Five years ago Lithuania joined the European Union.
One of the conditions of its membership is that over 2,000 people would become unemployed on 31 December 2009.
On Friday the Ignalina nuclear plant delivered its last watt of electricity. This plant was Lithuania's only nuclear power plant and although it was dubbed unsafe due to its Chernobyl-style safety system, its shutdown was a key condition for Lithuania's entry to the EU.
Few across Europe will mourn the closure of an old 1970s Soviet designed nuclear plant, but the consequences for the Lithuanian economy will be severe. Up to now the plant daily produced more electricity than Lithuania's entire 3.5 million-strong population could consume.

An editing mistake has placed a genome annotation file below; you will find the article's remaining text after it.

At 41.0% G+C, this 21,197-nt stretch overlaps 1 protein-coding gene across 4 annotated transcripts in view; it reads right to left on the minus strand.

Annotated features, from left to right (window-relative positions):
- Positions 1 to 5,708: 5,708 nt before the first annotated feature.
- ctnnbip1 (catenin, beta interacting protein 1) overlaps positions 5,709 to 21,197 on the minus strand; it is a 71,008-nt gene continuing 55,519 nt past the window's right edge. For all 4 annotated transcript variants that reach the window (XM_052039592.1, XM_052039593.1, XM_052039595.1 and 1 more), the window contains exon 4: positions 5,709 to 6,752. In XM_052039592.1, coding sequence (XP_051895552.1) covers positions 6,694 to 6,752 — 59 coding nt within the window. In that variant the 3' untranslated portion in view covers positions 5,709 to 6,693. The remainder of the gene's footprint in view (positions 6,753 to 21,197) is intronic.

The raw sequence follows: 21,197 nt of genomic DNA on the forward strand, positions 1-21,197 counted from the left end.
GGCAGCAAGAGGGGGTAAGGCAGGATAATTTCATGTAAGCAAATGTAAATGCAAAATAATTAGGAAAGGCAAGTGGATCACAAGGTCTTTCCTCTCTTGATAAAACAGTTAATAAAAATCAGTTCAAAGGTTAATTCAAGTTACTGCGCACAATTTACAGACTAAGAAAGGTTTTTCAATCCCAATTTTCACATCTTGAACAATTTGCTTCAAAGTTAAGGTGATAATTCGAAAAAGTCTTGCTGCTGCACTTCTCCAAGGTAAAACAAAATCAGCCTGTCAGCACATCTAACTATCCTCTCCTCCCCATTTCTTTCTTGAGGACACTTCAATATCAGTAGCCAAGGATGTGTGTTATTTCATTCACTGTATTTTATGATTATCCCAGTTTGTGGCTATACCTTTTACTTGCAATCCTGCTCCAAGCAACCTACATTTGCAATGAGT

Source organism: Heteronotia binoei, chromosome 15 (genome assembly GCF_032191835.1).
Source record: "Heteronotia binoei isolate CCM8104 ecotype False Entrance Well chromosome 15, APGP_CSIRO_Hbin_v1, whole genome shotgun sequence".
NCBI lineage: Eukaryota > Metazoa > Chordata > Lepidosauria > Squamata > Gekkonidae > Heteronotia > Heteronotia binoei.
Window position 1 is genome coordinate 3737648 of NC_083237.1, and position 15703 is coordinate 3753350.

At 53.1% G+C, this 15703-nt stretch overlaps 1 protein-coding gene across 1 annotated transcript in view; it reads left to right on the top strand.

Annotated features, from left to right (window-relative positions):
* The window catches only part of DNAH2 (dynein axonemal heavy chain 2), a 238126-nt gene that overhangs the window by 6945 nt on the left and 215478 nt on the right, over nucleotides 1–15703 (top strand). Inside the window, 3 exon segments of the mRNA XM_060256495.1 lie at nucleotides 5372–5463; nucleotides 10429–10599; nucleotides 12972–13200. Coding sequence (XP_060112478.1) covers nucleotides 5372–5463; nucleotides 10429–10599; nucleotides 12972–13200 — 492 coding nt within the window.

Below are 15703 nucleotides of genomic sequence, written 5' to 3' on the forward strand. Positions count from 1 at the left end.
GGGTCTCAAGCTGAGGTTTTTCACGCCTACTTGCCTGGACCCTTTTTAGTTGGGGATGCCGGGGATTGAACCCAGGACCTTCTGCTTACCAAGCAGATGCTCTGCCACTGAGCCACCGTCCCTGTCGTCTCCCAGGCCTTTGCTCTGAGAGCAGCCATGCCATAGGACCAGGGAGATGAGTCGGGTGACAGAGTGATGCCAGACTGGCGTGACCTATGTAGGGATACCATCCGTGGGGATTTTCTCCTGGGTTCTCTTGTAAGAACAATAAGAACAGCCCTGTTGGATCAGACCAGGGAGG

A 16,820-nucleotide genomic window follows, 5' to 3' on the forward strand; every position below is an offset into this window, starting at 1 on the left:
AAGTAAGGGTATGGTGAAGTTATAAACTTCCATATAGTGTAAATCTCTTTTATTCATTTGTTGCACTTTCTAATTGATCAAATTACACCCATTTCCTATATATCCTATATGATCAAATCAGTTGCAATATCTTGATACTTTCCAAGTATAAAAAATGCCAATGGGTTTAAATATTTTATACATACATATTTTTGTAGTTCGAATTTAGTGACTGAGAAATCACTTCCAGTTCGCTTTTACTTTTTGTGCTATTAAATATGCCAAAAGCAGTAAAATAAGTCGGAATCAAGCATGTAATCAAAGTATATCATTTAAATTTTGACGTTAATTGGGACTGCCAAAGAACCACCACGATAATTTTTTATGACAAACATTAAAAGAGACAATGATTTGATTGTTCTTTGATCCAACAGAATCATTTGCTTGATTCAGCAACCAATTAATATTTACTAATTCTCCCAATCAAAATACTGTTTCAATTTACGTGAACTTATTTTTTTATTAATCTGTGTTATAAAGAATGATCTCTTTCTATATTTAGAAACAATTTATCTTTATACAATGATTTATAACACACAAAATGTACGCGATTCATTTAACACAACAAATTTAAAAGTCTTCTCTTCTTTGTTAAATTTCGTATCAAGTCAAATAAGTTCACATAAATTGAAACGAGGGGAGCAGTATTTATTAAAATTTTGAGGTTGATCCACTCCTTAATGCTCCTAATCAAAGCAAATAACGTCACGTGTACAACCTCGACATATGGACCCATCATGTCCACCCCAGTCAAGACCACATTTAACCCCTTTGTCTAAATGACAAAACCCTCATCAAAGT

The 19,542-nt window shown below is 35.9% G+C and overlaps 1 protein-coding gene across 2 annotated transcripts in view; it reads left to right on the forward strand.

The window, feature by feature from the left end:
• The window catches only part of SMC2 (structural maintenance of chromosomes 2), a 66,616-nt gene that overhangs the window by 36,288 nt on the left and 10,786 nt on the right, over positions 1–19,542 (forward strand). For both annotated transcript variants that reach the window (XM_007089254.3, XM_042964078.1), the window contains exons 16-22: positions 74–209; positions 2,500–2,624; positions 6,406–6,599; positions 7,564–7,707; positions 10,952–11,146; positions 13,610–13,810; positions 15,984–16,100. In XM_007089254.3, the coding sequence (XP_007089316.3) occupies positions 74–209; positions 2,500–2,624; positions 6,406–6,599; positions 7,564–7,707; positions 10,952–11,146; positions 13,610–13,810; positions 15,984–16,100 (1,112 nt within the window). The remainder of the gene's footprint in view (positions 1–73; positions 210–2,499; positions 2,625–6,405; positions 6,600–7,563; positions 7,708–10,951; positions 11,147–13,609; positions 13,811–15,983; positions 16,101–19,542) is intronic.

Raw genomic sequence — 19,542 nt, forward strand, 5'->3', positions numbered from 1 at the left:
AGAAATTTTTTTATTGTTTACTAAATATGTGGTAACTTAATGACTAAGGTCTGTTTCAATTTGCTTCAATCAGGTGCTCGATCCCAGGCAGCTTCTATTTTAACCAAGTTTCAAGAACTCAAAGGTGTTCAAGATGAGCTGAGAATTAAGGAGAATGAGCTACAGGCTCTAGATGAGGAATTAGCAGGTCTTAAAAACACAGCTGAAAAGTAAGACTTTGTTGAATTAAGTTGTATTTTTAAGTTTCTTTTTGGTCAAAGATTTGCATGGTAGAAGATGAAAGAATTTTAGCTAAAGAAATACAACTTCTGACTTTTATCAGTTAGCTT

The country will now have to import energy, where it exported it before and plans for a replacement plant are a long way off. There is no mention whatsoever about a renewables programme.
I wonder who will be the winner(s) in this one? Certainly not the people of Lithuania who will now be forced to import expensive electricity while the world is in the midst of one of the most severe economic crises.